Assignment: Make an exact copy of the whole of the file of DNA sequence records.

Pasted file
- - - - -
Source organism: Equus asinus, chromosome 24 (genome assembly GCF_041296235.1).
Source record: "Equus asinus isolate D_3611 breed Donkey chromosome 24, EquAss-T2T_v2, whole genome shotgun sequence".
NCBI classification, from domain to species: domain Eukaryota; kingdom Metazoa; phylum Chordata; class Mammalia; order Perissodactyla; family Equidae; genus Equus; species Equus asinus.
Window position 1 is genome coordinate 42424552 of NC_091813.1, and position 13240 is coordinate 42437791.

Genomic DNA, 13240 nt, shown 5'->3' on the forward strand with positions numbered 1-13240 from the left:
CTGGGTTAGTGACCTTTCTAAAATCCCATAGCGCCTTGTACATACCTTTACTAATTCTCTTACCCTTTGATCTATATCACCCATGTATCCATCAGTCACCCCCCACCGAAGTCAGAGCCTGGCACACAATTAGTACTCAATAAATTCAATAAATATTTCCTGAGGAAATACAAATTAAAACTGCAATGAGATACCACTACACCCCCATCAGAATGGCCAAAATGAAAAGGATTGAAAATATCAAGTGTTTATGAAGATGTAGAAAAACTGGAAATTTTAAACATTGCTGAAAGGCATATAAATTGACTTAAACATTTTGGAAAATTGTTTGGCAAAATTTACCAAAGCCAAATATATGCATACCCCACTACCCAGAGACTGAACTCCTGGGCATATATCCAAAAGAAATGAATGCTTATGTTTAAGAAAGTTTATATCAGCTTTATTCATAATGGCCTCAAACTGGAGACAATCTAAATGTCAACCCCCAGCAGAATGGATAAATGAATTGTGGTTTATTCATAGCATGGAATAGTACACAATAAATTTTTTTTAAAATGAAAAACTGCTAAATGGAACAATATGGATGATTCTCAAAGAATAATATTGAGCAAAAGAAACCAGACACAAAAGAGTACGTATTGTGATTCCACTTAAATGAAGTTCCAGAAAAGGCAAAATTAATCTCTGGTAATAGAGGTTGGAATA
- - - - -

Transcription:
Source organism: Equus asinus, chromosome 24 (genome assembly GCF_041296235.1).
Source record: "Equus asinus isolate D_3611 breed Donkey chromosome 24, EquAss-T2T_v2, whole genome shotgun sequence".
NCBI classification, from domain to species: domain Eukaryota; kingdom Metazoa; phylum Chordata; class Mammalia; order Perissodactyla; family Equidae; genus Equus; species Equus asinus.
Window position 1 is genome coordinate 42424552 of NC_091813.1, and position 13240 is coordinate 42437791.

Genomic DNA, 13240 nt, shown 5'->3' on the forward strand with positions numbered 1-13240 from the left:
CTGGGTTAGTGACCTTTCTAAAATCCCATAGCGCCTTGTACATACCTTTACTAATTCTCTTACCCTTTGATCTATATCACCCATGTATCCATCAGTCACCCCCCACCGAAGTCAGAGCCTGGCACACAATTAGTACTCAATAAATTCAATAAATATTTCCTGAGGAAATACAAATTAAAACTGCAATGAGATACCACTACACCCCCATCAGAATGGCCAAAATGAAAAGGATTGAAAATATCAAGTGTTTATGAAGATGTAGAAAAACTGGAAATTTTAAACATTGCTGAAAGGCATATAAATTGACTTAAACATTTTGGAAAATTGTTTGGCAAAATTTACCAAAGCCAAATATATGCATACCCCACTACCCAGAGACTGAACTCCTGGGCATATATCCAAAAGAAATGAATGCTTATGTTTAAGAAAGTTTATATCAGCTTTATTCATAATGGCCTCAAACTGGAGACAATCTAAATGTCAACCCCCAGCAGAATGGATAAATGAATTGTGGTTTATTCATAGCATGGAATAGTACACAATAAATTTTTTTTAAAATGAAAAACTGCTAAATGGAACAATATGGATGATTCTCAAAGAATAATATTGAGCAAAAGAAACCAGACACAAAAGAGTACGTATTGTGATTCCACTTAAATGAAGTTCCAGAAAAGGCAAAATTAATCTCTGGTAATAGAGGTTGGAATA